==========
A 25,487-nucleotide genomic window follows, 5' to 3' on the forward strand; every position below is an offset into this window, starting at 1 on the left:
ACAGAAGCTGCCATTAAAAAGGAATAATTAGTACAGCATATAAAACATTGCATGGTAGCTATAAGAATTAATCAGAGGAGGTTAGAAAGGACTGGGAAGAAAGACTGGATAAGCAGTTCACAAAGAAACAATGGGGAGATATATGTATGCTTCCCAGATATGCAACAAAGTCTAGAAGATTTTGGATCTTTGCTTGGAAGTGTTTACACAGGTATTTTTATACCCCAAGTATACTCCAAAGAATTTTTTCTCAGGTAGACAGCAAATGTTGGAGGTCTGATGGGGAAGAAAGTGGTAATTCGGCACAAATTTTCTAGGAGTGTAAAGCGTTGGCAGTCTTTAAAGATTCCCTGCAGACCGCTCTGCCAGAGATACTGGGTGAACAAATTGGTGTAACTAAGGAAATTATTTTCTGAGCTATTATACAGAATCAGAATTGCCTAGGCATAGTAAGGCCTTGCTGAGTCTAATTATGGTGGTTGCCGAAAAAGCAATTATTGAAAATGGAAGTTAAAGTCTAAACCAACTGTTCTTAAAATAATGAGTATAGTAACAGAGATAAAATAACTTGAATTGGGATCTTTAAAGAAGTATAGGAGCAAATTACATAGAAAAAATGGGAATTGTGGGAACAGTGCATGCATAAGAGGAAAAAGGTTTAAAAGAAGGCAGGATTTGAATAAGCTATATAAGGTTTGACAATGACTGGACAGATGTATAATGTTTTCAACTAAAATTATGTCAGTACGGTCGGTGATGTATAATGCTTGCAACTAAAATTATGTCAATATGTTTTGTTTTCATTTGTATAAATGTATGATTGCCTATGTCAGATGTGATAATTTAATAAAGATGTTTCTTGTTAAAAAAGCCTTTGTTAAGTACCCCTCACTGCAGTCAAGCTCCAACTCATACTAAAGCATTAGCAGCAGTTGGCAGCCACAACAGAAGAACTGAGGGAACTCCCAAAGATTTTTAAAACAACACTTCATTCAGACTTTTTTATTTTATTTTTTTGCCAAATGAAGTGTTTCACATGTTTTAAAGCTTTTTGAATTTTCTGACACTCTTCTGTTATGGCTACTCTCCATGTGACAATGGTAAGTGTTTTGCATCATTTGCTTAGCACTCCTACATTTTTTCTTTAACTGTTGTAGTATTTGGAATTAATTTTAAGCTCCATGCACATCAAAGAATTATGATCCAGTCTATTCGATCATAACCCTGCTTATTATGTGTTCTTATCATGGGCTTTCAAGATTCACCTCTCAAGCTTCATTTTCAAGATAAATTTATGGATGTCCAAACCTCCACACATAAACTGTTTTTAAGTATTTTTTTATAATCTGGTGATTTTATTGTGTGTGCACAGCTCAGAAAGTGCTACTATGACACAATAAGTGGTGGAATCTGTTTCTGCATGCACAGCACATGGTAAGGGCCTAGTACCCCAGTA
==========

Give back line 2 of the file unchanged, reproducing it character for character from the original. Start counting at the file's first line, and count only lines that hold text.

ACAGAAGCTGCCATTAAAAAGGAATAATTAGTACAGCATATAAAACATTGCATGGTAGCTATAAGAATTAATCAGAGGAGGTTAGAAAGGACTGGGAAGAAAGACTGGATAAGCAGTTCACAAAGAAACAATGGGGAGATATATGTATGCTTCCCAGATATGCAACAAAGTCTAGAAGATTTTGGATCTTTGCTTGGAAGTGTTTACACAGGTATTTTTATACCCCAAGTATACTCCAAAGAATTTTTTCTCAGGTAGACAGCAAATGTTGGAGGTCTGATGGGGAAGAAAGTGGTAATTCGGCACAAATTTTCTAGGAGTGTAAAGCGTTGGCAGTCTTTAAAGATTCCCTGCAGACCGCTCTGCCAGAGATACTGGGTGAACAAATTGGTGTAACTAAGGAAATTATTTTCTGAGCTATTATACAGAATCAGAATTGCCTAGGCATAGTAAGGCCTTGCTGAGTCTAATTATGGTGGTTGCCGAAAAAGCAATTATTGAAAATGGAAGTTAAAGTCTAAACCAACTGTTCTTAAAATAATGAGTATAGTAACAGAGATAAAATAACTTGAATTGGGATCTTTAAAGAAGTATAGGAGCAAATTACATAGAAAAAATGGGAATTGTGGGAACAGTGCATGCATAAGAGGAAAAAGGTTTAAAAGAAGGCAGGATTTGAATAAGCTATATAAGGTTTGACAATGACTGGACAGATGTATAATGTTTTCAACTAAAATTATGTCAGTACGGTCGGTGATGTATAATGCTTGCAACTAAAATTATGTCAATATGTTTTGTTTTCATTTGTATAAATGTATGATTGCCTATGTCAGATGTGATAATTTAATAAAGATGTTTCTTGTTAAAAAAGCCTTTGTTAAGTACCCCTCACTGCAGTCAAGCTCCAACTCATACTAAAGCATTAGCAGCAGTTGGCAGCCACAACAGAAGAACTGAGGGAACTCCCAAAGATTTTTAAAACAACACTTCATTCAGACTTTTTTATTTTATTTTTTTGCCAAATGAAGTGTTTCACATGTTTTAAAGCTTTTTGAATTTTCTGACACTCTTCTGTTATGGCTACTCTCCATGTGACAATGGTAAGTGTTTTGCATCATTTGCTTAGCACTCCTACATTTTTTCTTTAACTGTTGTAGTATTTGGAATTAATTTTAAGCTCCATGCACATCAAAGAATTATGATCCAGTCTATTCGATCATAACCCTGCTTATTATGTGTTCTTATCATGGGCTTTCAAGATTCACCTCTCAAGCTTCATTTTCAAGATAAATTTATGGATGTCCAAACCTCCACACATAAACTGTTTTTAAGTATTTTTTTATAATCTGGTGATTTTATTGTGTGTGCACAGCTCAGAAAGTGCTACTATGACACAATAAGTGGTGGAATCTGTTTCTGCATGCACAGCACATGGTAAGGGCCTAGTACCCCAGTA